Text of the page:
WHICH DAY JOHN RAMSAY L'AMY, Esqr. OF DUNKENNY, IS ADMITTED BURGESS
BY THE PRIVILEGE OF THE DECEASED JAMES RAMSAY, MERCHANT, BURGESS OF DUNDEE, HIS FATHER.
The name of L'Amy or LAMBY has been associated with the estate of Dunkenny since the beginning of the fifteenth century, and it was possessed by a family of that name till about the middle of the seventeenth century. The property then passed out of their hands for some time, but was again in the possession of a L'amy in 1684. The exact connection of JAMES RAMSAY, merchant, Dundee, with this family does not appear, but it is probable that his son whose name is here enrolled came into the estate through his mother, and assumed her name in addition to his own. By a Deed, dated 9th January, 1734, JAMES RAMSAY handed over to trustees, consisting of the Provost, Bailies, Dean of Guild, and Convener of the Trades, the sum of 2,000 merks to be applied in building and furnishing "a Workhouse within the Town of Dundee, for "containing idle and vagrant persons, as well men as women, to be employed in such work as the patrons should think fit; and in the second place, to furnish necessary utensils and instruments for performing the work wherein the said persons should be employed for their subsistence, or otherwise for promoting virtue and manufactory in the Workhouse." An alteration was made in this charity by the Town Council, with consent of the founder, on 22nd April 1743, by which the patrons were permitted to apply the sum of £100 Scots annually towards the salary of a teacher of Mathematics, until a Workhouse should be erected, and this arrangement was continued for many years. The interest on the capital sum was paid for some time to the cashier for the Workhouse, which was fitted up in the Old Hospital, and the idea of building a separate Workhouse was abandoned. JAMES RAMSAY was buried in the Howff, lair No. 805, and his tombstone is thus inscribed:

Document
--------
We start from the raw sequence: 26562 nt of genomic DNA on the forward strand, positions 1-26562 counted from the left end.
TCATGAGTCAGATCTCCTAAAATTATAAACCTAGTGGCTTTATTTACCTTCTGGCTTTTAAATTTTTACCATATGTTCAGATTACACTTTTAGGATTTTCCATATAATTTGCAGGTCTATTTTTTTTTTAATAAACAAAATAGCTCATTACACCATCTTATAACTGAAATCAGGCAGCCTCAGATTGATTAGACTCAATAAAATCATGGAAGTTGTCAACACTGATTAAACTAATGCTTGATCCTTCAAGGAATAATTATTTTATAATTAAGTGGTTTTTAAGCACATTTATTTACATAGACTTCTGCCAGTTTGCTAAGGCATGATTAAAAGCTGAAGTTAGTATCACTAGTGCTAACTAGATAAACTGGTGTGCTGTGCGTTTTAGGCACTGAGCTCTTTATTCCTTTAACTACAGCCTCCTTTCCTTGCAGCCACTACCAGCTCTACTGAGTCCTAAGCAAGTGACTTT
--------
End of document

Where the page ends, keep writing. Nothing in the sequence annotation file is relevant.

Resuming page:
"Hic conduntur reliquae Jacobi Ramsay
quondam in hac urbe meraatoris,
qui obiit Anno D. 1753,acetatis 63.
Joannes Ramsay L'Amy de Dunkenny
tam gen. pri. et ejusdem natu maximus. F. H. P.C0."
[Here lie the remains of James Ramsay, formerly merchant in this burgh, who died A.D. 1753, aged 63. John Ramsay L'Amy of Dunkenny, his eldest son, and now Chief of the Race (of L'Amy), caused this to be erected.]
JOHN RAMSAY L'Amy was born circa 1730, and was married in 1760 to AGNES, daughter of ROBERT HAMILTON of Kilbrachmont, in Fife. His house in Dundee stood at the foot of Couttie's Wynd, facing the shore, and was in the possession of his family when Union Street was opened up. He was not officially connected with public affairs in the Burgh, but in the election of the Town Council on 28th September, 1780, he acted as proxy for GEORGE DEMPSTER of Dunnichen, and it was for the purpose of qualifying him for the task that his name was entered on the Burgess Roll. When a proposal was made in 1783 to purchase the old Meal Market and Guardhouse in the High Street for the purpose of building an English Episcopal Chapel on the site which they occupied, Mr L'Amy was one of those who laid the matter before the Town Council and carried the project into operation. On 4th April, 1798, he was sent by the Council as Commissioner to the General Assembly, a duty seldom delegated to any one not actively engaged in the public service. He survived till 1814, his wife having predeceased him in 1782. His son, JAMES L'Amy. Sheriff Depute of Forfarshire, was enrolled as a Burgess on 4th October, 1825.